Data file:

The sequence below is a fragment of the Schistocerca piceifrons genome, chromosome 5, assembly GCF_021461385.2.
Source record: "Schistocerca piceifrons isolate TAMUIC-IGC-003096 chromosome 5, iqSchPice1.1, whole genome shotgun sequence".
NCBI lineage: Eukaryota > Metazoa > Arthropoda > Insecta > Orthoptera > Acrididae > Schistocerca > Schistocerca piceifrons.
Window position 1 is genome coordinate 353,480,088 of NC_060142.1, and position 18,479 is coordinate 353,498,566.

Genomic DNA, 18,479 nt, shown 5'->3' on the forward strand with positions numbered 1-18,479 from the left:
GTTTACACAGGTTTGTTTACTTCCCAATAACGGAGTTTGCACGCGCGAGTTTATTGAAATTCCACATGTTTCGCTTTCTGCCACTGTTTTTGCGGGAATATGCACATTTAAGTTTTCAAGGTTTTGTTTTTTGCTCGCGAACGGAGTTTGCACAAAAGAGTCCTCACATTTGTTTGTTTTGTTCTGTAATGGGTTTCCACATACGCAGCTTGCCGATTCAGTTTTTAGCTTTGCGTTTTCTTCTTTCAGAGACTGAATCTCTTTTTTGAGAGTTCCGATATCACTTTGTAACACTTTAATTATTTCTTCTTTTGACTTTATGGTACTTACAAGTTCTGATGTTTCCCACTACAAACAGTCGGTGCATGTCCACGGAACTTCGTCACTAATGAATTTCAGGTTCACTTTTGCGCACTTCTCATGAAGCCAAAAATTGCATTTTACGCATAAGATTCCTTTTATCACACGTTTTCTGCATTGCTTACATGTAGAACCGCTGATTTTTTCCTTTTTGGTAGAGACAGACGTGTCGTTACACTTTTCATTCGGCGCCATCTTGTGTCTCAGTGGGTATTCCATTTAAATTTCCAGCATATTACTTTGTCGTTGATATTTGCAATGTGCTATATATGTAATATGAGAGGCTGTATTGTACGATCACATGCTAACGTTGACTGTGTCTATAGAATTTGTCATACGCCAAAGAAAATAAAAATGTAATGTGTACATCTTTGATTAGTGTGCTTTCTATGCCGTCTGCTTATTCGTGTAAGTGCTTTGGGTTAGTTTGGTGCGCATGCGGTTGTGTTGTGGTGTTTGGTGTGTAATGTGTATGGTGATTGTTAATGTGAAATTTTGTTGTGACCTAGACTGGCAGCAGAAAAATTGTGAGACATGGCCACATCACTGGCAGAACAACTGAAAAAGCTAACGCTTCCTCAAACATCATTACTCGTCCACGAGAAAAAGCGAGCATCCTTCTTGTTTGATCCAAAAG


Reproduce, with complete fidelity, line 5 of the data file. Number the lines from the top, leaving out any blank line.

Genomic DNA, 18,479 nt, shown 5'->3' on the forward strand with positions numbered 1-18,479 from the left: